I've had so much fun introducing Otto to matching activities I wanted to share them with you. At around 18 months Otto started object to object matching. Now a month or so later he is using object to card matching. This is a fun way to build vocabulary, concentration as well as visual discrimination and cognitive development. Here are a few of my tips for starting object to card matching at home.
- If you have a printer it is easy to make your own cards at home. For most cards, I have used product images found online. I have printed the image onto photo paper and then trimmed the card. The standard photo paper (6x4 inches) is a good size for me and it saves me a lot of time in not cutting cards.
- I recommend using items the child is already familiar with, or that are found around the home as these are relevant to the young child. If you have used language baskets previously, you can use the same objects just make some matching cards. We can also use objects around a theme the child may already have shown an interest in.
- Use a white background to start with, later we can use images with habitats or backgrounds. This isolates the image making it clear to the young child.
- Try to make the images around the same size as the objects. This will make it easier for the child to match the right object.
- At this age/stage there is no need for names, print, writing or labels, they are a distraction and are unnecessary.
- Don't laminate unless you have to, card is compostable and recyclable, laminate lives forever, try printing on card or sticking the images onto heavy cardstock if you need to strengthen them.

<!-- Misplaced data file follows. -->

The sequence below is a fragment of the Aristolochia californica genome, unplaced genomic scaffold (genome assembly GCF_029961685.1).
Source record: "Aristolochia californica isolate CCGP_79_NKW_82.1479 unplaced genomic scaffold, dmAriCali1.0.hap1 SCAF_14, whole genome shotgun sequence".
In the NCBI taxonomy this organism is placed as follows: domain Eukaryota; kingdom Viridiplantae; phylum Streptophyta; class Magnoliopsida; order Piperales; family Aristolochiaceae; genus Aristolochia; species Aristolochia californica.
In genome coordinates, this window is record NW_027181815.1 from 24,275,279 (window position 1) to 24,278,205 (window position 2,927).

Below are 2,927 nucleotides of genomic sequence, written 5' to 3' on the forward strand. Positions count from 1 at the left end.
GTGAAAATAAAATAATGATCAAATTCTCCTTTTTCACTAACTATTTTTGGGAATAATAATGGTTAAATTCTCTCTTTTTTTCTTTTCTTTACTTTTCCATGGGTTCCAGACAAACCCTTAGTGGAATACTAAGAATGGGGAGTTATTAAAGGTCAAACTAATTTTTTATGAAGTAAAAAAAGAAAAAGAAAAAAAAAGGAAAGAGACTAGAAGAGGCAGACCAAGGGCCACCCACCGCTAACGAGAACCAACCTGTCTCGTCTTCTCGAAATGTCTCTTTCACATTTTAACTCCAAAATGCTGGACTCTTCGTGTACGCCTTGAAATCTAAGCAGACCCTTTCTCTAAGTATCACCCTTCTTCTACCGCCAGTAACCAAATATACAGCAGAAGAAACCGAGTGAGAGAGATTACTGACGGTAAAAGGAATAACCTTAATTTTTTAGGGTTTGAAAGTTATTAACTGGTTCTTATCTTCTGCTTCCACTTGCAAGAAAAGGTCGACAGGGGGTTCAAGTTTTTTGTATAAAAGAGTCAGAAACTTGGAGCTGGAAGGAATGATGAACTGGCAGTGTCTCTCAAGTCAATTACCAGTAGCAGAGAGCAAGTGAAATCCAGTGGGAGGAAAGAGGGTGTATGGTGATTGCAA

- You may need to present the matching activity a few times for the child to get it. If you find the child isn't ready, put it away and wait a couple of weeks.
- At the start, I will do the activity with the child, as pictured I have put the cards on the table and Otto has done the matching. Now that he is familiar with the work he will choose the activity from the shelf, lay the cards out, do the activity and will sometimes, put the cards and objects back in the basket/tray and put them back on the shelf. Learning the whole process including packing up and putting away takes time, good role modelling and consistency.
Our current insect cards. I also like to trim the corners, it makes them look finished and there are no sharp corners to scratch or harm the child. I use a little corner trimmer like this.
Transport and construction are popular themes.
This is the matching activity that Otto uses the most. I love it when I see him doing it independently. Most of the time he doesn't put it away, I don't worry about it too much. I may ask him to help me pack up if he's near otherwise I'll just pack it up and put it back on the shelves.
Fruit and/or vegetables can work well for first matching activities. It is nice to use real things when you can, especially at this early stage. A real orange is better than a model orange and this is often doable at home where it may not be in the classroom.
I've found the more the child does this work, the more they want to do it. At 19 months we have two matching activities on our shelves (insects and vehicles) each with four objects/cards, but I can see soon we will move to six objects/cards.
If you can't make your own matching object card sets there are a few places online to order them. If you are in Australia, Montessori Australia has the largest collection I've seen (Animals, Life Cycles, Fruits, Sporting Equipment, Instruments and more). Maitri Learning (in the US) has a large number of cards which can be used as language cards, later for matching card to card, or you can use the images from three part cards and save the other parts for when the child is older and find similar objects. There are a few sets available on Etsy, I love Miss Rhonda's readers matching rocks, fossils and shells for older children. Schleich animals and Toobs are popular objects but we can also think outside the box, your child may already have a few small items that can be used, we love the small vehicles from Siku.